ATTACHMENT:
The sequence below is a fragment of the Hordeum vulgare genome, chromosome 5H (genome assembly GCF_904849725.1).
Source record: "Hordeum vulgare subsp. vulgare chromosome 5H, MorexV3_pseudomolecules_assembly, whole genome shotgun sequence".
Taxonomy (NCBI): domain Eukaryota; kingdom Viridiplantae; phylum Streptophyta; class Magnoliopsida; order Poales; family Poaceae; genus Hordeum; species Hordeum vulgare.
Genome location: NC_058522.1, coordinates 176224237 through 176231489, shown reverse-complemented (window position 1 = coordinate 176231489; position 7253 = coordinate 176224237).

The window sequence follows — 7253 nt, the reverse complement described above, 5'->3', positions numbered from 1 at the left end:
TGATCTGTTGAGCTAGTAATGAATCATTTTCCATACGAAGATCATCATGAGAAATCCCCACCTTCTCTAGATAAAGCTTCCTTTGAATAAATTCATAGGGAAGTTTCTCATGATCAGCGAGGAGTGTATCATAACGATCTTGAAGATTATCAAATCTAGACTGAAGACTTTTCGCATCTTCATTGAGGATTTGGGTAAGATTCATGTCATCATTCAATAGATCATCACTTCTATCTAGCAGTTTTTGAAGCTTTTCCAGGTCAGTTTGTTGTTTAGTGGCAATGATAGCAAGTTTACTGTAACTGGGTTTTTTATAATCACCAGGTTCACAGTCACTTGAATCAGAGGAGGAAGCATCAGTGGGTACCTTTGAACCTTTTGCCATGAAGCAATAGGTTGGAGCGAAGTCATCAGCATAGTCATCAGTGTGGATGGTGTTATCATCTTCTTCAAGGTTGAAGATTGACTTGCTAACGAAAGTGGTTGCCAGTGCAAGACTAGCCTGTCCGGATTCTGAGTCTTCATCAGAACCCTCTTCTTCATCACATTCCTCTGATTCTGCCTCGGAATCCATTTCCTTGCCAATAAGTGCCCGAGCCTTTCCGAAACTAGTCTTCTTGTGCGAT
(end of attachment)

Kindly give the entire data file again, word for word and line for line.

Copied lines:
The sequence below is a fragment of the Hordeum vulgare genome, chromosome 5H (genome assembly GCF_904849725.1).
Source record: "Hordeum vulgare subsp. vulgare chromosome 5H, MorexV3_pseudomolecules_assembly, whole genome shotgun sequence".
Taxonomy (NCBI): domain Eukaryota; kingdom Viridiplantae; phylum Streptophyta; class Magnoliopsida; order Poales; family Poaceae; genus Hordeum; species Hordeum vulgare.
Genome location: NC_058522.1, coordinates 176224237 through 176231489, shown reverse-complemented (window position 1 = coordinate 176231489; position 7253 = coordinate 176224237).

The window sequence follows — 7253 nt, the reverse complement described above, 5'->3', positions numbered from 1 at the left end:
TGATCTGTTGAGCTAGTAATGAATCATTTTCCATACGAAGATCATCATGAGAAATCCCCACCTTCTCTAGATAAAGCTTCCTTTGAATAAATTCATAGGGAAGTTTCTCATGATCAGCGAGGAGTGTATCATAACGATCTTGAAGATTATCAAATCTAGACTGAAGACTTTTCGCATCTTCATTGAGGATTTGGGTAAGATTCATGTCATCATTCAATAGATCATCACTTCTATCTAGCAGTTTTTGAAGCTTTTCCAGGTCAGTTTGTTGTTTAGTGGCAATGATAGCAAGTTTACTGTAACTGGGTTTTTTATAATCACCAGGTTCACAGTCACTTGAATCAGAGGAGGAAGCATCAGTGGGTACCTTTGAACCTTTTGCCATGAAGCAATAGGTTGGAGCGAAGTCATCAGCATAGTCATCAGTGTGGATGGTGTTATCATCTTCTTCAAGGTTGAAGATTGACTTGCTAACGAAAGTGGTTGCCAGTGCAAGACTAGCCTGTCCGGATTCTGAGTCTTCATCAGAACCCTCTTCTTCATCACATTCCTCTGATTCTGCCTCGGAATCCATTTCCTTGCCAATAAGTGCCCGAGCCTTTCCGAAACTAGTCTTCTTGTGCGAT